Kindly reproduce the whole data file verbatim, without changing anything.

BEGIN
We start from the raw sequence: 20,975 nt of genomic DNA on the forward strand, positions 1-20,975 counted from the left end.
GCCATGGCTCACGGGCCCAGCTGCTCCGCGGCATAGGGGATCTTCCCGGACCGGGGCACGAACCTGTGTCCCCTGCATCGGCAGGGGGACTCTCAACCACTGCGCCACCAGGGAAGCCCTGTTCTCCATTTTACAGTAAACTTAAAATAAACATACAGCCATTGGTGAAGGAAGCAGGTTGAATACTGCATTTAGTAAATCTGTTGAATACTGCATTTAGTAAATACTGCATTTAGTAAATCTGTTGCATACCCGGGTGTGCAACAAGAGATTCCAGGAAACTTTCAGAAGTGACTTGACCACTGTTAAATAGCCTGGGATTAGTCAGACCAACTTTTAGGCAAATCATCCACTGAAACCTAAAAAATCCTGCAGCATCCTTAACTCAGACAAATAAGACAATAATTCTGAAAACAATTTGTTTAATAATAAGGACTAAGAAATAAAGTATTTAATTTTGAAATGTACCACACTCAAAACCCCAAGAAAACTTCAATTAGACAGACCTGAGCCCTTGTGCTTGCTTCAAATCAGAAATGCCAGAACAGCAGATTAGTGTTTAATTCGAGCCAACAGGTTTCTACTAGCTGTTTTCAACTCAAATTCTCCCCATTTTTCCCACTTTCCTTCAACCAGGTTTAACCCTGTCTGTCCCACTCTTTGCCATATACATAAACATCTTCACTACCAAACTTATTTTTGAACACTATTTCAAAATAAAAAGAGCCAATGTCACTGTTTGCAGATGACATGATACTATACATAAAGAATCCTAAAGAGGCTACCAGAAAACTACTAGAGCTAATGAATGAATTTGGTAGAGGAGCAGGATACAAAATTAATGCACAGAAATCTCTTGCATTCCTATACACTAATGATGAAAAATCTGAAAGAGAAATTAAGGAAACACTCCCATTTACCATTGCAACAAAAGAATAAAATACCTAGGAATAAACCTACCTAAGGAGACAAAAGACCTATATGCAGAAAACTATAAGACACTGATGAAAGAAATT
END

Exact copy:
We start from the raw sequence: 20,975 nt of genomic DNA on the forward strand, positions 1-20,975 counted from the left end.
GCCATGGCTCACGGGCCCAGCTGCTCCGCGGCATAGGGGATCTTCCCGGACCGGGGCACGAACCTGTGTCCCCTGCATCGGCAGGGGGACTCTCAACCACTGCGCCACCAGGGAAGCCCTGTTCTCCATTTTACAGTAAACTTAAAATAAACATACAGCCATTGGTGAAGGAAGCAGGTTGAATACTGCATTTAGTAAATCTGTTGAATACTGCATTTAGTAAATACTGCATTTAGTAAATCTGTTGCATACCCGGGTGTGCAACAAGAGATTCCAGGAAACTTTCAGAAGTGACTTGACCACTGTTAAATAGCCTGGGATTAGTCAGACCAACTTTTAGGCAAATCATCCACTGAAACCTAAAAAATCCTGCAGCATCCTTAACTCAGACAAATAAGACAATAATTCTGAAAACAATTTGTTTAATAATAAGGACTAAGAAATAAAGTATTTAATTTTGAAATGTACCACACTCAAAACCCCAAGAAAACTTCAATTAGACAGACCTGAGCCCTTGTGCTTGCTTCAAATCAGAAATGCCAGAACAGCAGATTAGTGTTTAATTCGAGCCAACAGGTTTCTACTAGCTGTTTTCAACTCAAATTCTCCCCATTTTTCCCACTTTCCTTCAACCAGGTTTAACCCTGTCTGTCCCACTCTTTGCCATATACATAAACATCTTCACTACCAAACTTATTTTTGAACACTATTTCAAAATAAAAAGAGCCAATGTCACTGTTTGCAGATGACATGATACTATACATAAAGAATCCTAAAGAGGCTACCAGAAAACTACTAGAGCTAATGAATGAATTTGGTAGAGGAGCAGGATACAAAATTAATGCACAGAAATCTCTTGCATTCCTATACACTAATGATGAAAAATCTGAAAGAGAAATTAAGGAAACACTCCCATTTACCATTGCAACAAAAGAATAAAATACCTAGGAATAAACCTACCTAAGGAGACAAAAGACCTATATGCAGAAAACTATAAGACACTGATGAAAGAAATT